Hymen repair, related cosmetic surgeries limited in Tri-State

January 23, 2006|by KRISTIN WILSON

In the age of hyper-reality shows such as ABC's "Extreme Makeover" and E! Entertainment Television's "Dr. 90210," cosmetic surgery appears to have taken on new heights for anyone with a dollar and a dream.

The nips and tucks don't stop with the face, breasts, waistline or buttocks anymore. For some female patients, the cosmetic surgery of their choice has to do with the most private parts of their bodies.

In the second season of "Dr. 90210," television producers introduced audiences to a 19-year-old girl from West Virginia who planned to have her labia - the lips of her vagina - sculpted to minimize the discomfort she felt from her enlarged labia. She also wanted to feel more comfortable with the appearance of her external genitals.


In December, The Wall Street Journal published an article about the growing trend of "revirgination," or the replacement of a woman's hymen. The article highlighted the story of a middle-aged woman who had her hymen recreated as an anniversary present to her husband.

While these procedures might seem like the latest craze in a culture fascinated with cosmetic surgery, there is nothing new or revolutionary about repairing or reshaping the female genitalia, Tri-State area doctors say.

Dr. Aryeh L. Herrera, a plastic and reconstructive surgeon at Allegheny Plastic and Reconstructive Surgery, has been practicing in Hagerstown for 17 years. In that time, he's operated on the vagina and labia, and, in rare cases, he's repaired a woman's hymen.

While there is no hard data about the number of cosmetic surgeries performed on a woman's genitals, there are several advertisements on the Web for urban-based clinics that perform surgeries known as labiaplasty, vaginoplasty and hymenoplasty.

Herrera says he has not personally experienced more women requesting these surgeries.

Dr. Sohael Raschid, an obstetrician-gynecologist and owner of Women's Health Professionals of Chambersburg, Pa., says he's heard that in metropolitan areas there has been interest in surgeries intended to beautify or alter female genitals, including the hymen.

But there are medical reasons to perform some of these surgeries, he adds.

Gynecologists operate on the labia when women experience discomfort because of the size of their vaginal lips or when women experience a tear in the labia during childbirth.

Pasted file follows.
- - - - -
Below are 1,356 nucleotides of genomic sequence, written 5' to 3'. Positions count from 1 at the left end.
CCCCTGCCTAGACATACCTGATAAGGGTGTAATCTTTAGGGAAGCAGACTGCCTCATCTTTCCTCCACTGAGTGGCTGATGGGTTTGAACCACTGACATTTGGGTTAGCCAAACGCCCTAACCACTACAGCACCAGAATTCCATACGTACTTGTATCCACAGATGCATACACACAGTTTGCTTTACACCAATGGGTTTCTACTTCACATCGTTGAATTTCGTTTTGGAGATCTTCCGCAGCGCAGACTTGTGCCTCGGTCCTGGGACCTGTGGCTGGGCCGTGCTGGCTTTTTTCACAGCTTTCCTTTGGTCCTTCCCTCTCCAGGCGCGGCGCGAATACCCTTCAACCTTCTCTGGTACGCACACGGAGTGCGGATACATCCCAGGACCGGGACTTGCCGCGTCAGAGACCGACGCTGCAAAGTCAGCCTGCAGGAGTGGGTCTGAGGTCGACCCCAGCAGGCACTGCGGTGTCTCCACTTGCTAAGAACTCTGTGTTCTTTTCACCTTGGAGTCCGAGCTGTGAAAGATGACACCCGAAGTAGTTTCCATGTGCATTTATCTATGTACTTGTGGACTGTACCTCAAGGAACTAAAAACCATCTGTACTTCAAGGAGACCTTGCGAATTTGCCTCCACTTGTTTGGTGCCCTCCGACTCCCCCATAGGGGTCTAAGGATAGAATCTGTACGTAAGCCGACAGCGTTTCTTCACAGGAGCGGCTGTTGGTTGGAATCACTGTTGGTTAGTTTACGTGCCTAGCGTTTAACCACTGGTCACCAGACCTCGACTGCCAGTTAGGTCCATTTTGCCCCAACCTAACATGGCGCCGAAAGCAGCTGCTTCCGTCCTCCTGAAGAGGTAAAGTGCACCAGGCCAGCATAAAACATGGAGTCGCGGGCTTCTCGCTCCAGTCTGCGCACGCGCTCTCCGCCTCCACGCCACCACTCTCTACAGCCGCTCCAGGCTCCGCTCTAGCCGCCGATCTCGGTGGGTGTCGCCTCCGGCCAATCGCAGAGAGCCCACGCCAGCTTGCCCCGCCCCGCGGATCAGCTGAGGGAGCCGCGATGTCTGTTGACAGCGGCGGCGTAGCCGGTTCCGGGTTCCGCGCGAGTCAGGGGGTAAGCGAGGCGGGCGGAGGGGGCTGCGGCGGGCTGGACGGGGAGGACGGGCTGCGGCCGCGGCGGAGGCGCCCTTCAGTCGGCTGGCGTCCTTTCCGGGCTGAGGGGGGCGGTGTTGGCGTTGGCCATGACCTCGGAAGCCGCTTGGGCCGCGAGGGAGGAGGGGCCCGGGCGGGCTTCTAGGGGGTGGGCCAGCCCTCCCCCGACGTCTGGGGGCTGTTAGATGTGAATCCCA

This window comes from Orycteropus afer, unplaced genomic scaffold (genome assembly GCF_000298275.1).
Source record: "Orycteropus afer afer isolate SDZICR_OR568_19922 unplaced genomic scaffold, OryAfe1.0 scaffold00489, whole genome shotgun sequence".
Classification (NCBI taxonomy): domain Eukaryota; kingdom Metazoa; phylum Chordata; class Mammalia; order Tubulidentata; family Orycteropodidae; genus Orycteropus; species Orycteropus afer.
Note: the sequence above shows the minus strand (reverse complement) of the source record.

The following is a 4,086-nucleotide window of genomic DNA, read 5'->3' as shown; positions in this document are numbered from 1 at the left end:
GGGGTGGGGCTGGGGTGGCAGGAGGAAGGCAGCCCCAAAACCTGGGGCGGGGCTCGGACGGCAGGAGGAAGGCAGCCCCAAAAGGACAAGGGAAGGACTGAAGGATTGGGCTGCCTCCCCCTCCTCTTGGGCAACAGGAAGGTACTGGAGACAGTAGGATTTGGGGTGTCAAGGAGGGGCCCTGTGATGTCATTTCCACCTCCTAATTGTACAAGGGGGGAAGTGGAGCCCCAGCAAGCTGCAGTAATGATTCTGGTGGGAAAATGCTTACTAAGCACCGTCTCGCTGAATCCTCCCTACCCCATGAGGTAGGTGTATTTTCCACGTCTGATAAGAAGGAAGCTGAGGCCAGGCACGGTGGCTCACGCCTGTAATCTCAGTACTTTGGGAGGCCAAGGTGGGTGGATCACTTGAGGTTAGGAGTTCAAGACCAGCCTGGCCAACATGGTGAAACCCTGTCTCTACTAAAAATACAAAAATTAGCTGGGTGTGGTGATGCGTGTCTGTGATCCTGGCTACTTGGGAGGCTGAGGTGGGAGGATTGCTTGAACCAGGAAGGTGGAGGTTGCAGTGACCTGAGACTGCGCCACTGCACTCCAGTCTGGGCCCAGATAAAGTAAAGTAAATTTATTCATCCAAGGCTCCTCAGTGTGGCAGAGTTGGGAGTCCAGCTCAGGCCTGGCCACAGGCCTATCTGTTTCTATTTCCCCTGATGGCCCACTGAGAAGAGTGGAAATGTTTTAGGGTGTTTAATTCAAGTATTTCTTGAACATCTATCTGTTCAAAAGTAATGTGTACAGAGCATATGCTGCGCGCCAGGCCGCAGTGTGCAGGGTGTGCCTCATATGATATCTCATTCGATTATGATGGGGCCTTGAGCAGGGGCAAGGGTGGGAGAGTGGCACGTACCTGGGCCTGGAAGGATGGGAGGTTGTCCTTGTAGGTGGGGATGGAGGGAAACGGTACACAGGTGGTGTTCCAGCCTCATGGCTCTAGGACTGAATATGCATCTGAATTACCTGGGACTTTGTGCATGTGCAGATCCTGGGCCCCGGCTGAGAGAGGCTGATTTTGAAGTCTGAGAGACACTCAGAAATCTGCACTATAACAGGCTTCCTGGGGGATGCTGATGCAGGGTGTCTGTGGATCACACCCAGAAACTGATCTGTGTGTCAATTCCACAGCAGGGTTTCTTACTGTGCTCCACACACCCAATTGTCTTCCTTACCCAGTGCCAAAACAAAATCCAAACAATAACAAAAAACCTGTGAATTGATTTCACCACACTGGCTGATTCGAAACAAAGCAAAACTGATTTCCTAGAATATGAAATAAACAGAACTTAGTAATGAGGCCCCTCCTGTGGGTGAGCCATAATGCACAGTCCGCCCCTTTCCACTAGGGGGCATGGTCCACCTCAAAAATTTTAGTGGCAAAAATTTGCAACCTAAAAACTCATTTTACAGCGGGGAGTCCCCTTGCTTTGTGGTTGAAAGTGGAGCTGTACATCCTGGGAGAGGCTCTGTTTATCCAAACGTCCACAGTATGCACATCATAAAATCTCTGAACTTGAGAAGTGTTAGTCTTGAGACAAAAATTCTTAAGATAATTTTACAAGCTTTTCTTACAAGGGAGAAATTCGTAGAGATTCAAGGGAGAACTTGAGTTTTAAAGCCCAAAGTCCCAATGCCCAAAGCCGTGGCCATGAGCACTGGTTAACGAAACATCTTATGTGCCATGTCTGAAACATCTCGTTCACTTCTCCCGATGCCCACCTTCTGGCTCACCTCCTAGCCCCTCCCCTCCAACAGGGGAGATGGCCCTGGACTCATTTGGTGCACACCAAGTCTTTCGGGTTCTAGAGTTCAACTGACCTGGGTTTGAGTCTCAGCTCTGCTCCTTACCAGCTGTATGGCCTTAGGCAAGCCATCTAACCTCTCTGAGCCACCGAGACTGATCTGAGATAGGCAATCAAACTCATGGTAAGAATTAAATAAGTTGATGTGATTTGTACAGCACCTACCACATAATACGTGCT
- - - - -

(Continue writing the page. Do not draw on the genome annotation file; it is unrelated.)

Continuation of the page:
"In some cases, (the labia) looks like a male scrotum," Herrera explains. "Sometimes the clitoris will hang down, looking like a small penis. I've seen them that extreme. The gamut of the deformity runs from the not very significant to the very significant."

When it comes to surgery for the female genitalia, labiaplasty is the most common surgery Herrera performs. The procedure to remove the excess tissue takes from one to two hours and is performed while the patient is awake and under local anesthesia. Depending on the doctor and location, labiaplasty can cost between $4,000 and $8,000.

Raschid considers vaginal tightening one of his areas of expertise, but most of his patients are senior women who are seeking relief from problems with the bladder and rectum pushing into the vagina.

"If you have five or six kids, there's a higher propensity for the bladder to drop and the rectum to fall into the vagina," Raschid explains. In those cases, tightening the vagina helps a woman better control her bladder and bowels.

Herrera has performed vaginal reconstruction procedures on women who have had cancer or something removed from the vaginal area. explains the vaginoplasty procedure as intended to "rejuvenate" and tighten a woman's vagina.

"Vaginoplasty is designed to decrease the diameter of the vagina, resulting in increased friction during intercourse, making the experience more pleasurable for both partners," the Web site says.

Herrera says he has not been asked by patients to perform a vaginal tightening for sexual reasons.

He has, however, been asked to repair a woman's broken hymen to give the appearance of virginity.

"It's all cultural," he says of the hymen repair surgery. "There are certain cultures where (virginity) is a very significant aspect of the culture." Herrera says he is only asked to do the hymen surgery once every few years and all of his patients have been foreign. Women from South American and Middle Eastern cultures seem to be more likely to request the procedure, he added.

Herrera believes hymen repair or reconstruction "is strictly a cultural phenomenon." He noticed that the cosmetic surgery Web sites that advertise hymenoplasty seem to cater to a foreign clientele. Some clinics even offer shuttle service between airports and the doctor's office.

"Hymenoplasty is one of those procedures that I think is totally bogus," Raschid says. He has not had patients request the procedure, although he has performed two hymen repairs in his 16-year career. In each case, he was willing to repair a girl's hymen after it was broken by a tampon.

When it comes to elective hymen surgery, used as a gift to a spouse or boyfriend, Raschid says he has some concerns.

"If someone came in and wanted to do that as a present to their husband, I would say no," he says. "To recreate a semblance of virginity when you've had three kids is nonsensical I think."

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